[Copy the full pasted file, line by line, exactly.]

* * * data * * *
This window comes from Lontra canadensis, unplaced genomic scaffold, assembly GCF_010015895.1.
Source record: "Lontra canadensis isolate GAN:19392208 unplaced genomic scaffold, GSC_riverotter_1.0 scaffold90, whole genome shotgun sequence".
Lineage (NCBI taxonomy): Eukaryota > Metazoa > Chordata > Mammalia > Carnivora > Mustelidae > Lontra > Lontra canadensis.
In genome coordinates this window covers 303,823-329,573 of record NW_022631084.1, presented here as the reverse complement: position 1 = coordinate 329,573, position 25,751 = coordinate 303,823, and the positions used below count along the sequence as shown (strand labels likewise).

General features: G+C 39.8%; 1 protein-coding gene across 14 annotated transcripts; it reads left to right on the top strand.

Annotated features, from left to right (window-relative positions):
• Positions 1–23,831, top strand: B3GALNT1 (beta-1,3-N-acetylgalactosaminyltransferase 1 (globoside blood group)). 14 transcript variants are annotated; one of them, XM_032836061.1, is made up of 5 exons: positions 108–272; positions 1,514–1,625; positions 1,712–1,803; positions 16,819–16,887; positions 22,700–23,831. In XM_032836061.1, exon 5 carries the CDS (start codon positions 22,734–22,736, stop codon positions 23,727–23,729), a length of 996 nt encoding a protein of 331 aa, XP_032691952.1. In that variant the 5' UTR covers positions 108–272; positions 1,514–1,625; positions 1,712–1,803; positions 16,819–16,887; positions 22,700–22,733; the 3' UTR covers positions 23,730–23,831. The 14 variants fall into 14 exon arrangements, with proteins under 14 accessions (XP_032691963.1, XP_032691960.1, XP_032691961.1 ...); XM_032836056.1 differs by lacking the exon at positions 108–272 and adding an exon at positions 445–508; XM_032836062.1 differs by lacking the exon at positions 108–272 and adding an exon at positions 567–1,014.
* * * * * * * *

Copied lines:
This window comes from Lontra canadensis, unplaced genomic scaffold, assembly GCF_010015895.1.
Source record: "Lontra canadensis isolate GAN:19392208 unplaced genomic scaffold, GSC_riverotter_1.0 scaffold90, whole genome shotgun sequence".
Lineage (NCBI taxonomy): Eukaryota > Metazoa > Chordata > Mammalia > Carnivora > Mustelidae > Lontra > Lontra canadensis.
In genome coordinates this window covers 303,823-329,573 of record NW_022631084.1, presented here as the reverse complement: position 1 = coordinate 329,573, position 25,751 = coordinate 303,823, and the positions used below count along the sequence as shown (strand labels likewise).

General features: G+C 39.8%; 1 protein-coding gene across 14 annotated transcripts; it reads left to right on the top strand.

Annotated features, from left to right (window-relative positions):
• Positions 1–23,831, top strand: B3GALNT1 (beta-1,3-N-acetylgalactosaminyltransferase 1 (globoside blood group)). 14 transcript variants are annotated; one of them, XM_032836061.1, is made up of 5 exons: positions 108–272; positions 1,514–1,625; positions 1,712–1,803; positions 16,819–16,887; positions 22,700–23,831. In XM_032836061.1, exon 5 carries the CDS (start codon positions 22,734–22,736, stop codon positions 23,727–23,729), a length of 996 nt encoding a protein of 331 aa, XP_032691952.1. In that variant the 5' UTR covers positions 108–272; positions 1,514–1,625; positions 1,712–1,803; positions 16,819–16,887; positions 22,700–22,733; the 3' UTR covers positions 23,730–23,831. The 14 variants fall into 14 exon arrangements, with proteins under 14 accessions (XP_032691963.1, XP_032691960.1, XP_032691961.1 ...); XM_032836056.1 differs by lacking the exon at positions 108–272 and adding an exon at positions 445–508; XM_032836062.1 differs by lacking the exon at positions 108–272 and adding an exon at positions 567–1,014.